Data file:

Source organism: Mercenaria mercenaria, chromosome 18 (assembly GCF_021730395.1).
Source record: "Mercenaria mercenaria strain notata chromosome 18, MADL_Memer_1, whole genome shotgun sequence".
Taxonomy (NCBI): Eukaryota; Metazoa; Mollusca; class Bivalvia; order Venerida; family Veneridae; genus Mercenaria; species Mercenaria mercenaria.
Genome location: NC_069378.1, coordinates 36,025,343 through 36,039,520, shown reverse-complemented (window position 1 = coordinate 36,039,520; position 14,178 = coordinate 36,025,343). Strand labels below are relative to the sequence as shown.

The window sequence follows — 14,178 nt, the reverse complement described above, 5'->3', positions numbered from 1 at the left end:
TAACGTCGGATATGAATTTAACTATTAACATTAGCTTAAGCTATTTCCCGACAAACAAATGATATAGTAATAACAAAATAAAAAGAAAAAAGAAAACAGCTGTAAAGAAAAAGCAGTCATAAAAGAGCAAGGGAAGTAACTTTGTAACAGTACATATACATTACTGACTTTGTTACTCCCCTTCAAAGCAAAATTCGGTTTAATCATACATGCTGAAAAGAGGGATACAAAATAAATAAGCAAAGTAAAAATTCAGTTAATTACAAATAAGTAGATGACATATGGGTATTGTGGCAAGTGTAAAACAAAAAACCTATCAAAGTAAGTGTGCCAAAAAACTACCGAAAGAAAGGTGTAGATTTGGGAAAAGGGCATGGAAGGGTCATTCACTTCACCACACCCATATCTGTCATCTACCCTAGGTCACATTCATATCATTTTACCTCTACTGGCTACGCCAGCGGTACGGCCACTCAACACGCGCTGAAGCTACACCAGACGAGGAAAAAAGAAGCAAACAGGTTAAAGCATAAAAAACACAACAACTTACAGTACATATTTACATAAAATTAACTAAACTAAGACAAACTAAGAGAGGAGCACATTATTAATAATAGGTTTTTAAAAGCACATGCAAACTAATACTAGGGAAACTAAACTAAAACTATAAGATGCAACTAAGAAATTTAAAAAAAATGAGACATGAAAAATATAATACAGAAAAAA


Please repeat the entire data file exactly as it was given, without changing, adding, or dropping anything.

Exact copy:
Source organism: Mercenaria mercenaria, chromosome 18 (assembly GCF_021730395.1).
Source record: "Mercenaria mercenaria strain notata chromosome 18, MADL_Memer_1, whole genome shotgun sequence".
Taxonomy (NCBI): Eukaryota; Metazoa; Mollusca; class Bivalvia; order Venerida; family Veneridae; genus Mercenaria; species Mercenaria mercenaria.
Genome location: NC_069378.1, coordinates 36,025,343 through 36,039,520, shown reverse-complemented (window position 1 = coordinate 36,039,520; position 14,178 = coordinate 36,025,343). Strand labels below are relative to the sequence as shown.

The window sequence follows — 14,178 nt, the reverse complement described above, 5'->3', positions numbered from 1 at the left end:
TAACGTCGGATATGAATTTAACTATTAACATTAGCTTAAGCTATTTCCCGACAAACAAATGATATAGTAATAACAAAATAAAAAGAAAAAAGAAAACAGCTGTAAAGAAAAAGCAGTCATAAAAGAGCAAGGGAAGTAACTTTGTAACAGTACATATACATTACTGACTTTGTTACTCCCCTTCAAAGCAAAATTCGGTTTAATCATACATGCTGAAAAGAGGGATACAAAATAAATAAGCAAAGTAAAAATTCAGTTAATTACAAATAAGTAGATGACATATGGGTATTGTGGCAAGTGTAAAACAAAAAACCTATCAAAGTAAGTGTGCCAAAAAACTACCGAAAGAAAGGTGTAGATTTGGGAAAAGGGCATGGAAGGGTCATTCACTTCACCACACCCATATCTGTCATCTACCCTAGGTCACATTCATATCATTTTACCTCTACTGGCTACGCCAGCGGTACGGCCACTCAACACGCGCTGAAGCTACACCAGACGAGGAAAAAAGAAGCAAACAGGTTAAAGCATAAAAAACACAACAACTTACAGTACATATTTACATAAAATTAACTAAACTAAGACAAACTAAGAGAGGAGCACATTATTAATAATAGGTTTTTAAAAGCACATGCAAACTAATACTAGGGAAACTAAACTAAAACTATAAGATGCAACTAAGAAATTTAAAAAAAATGAGACATGAAAAATATAATACAGAAAAAA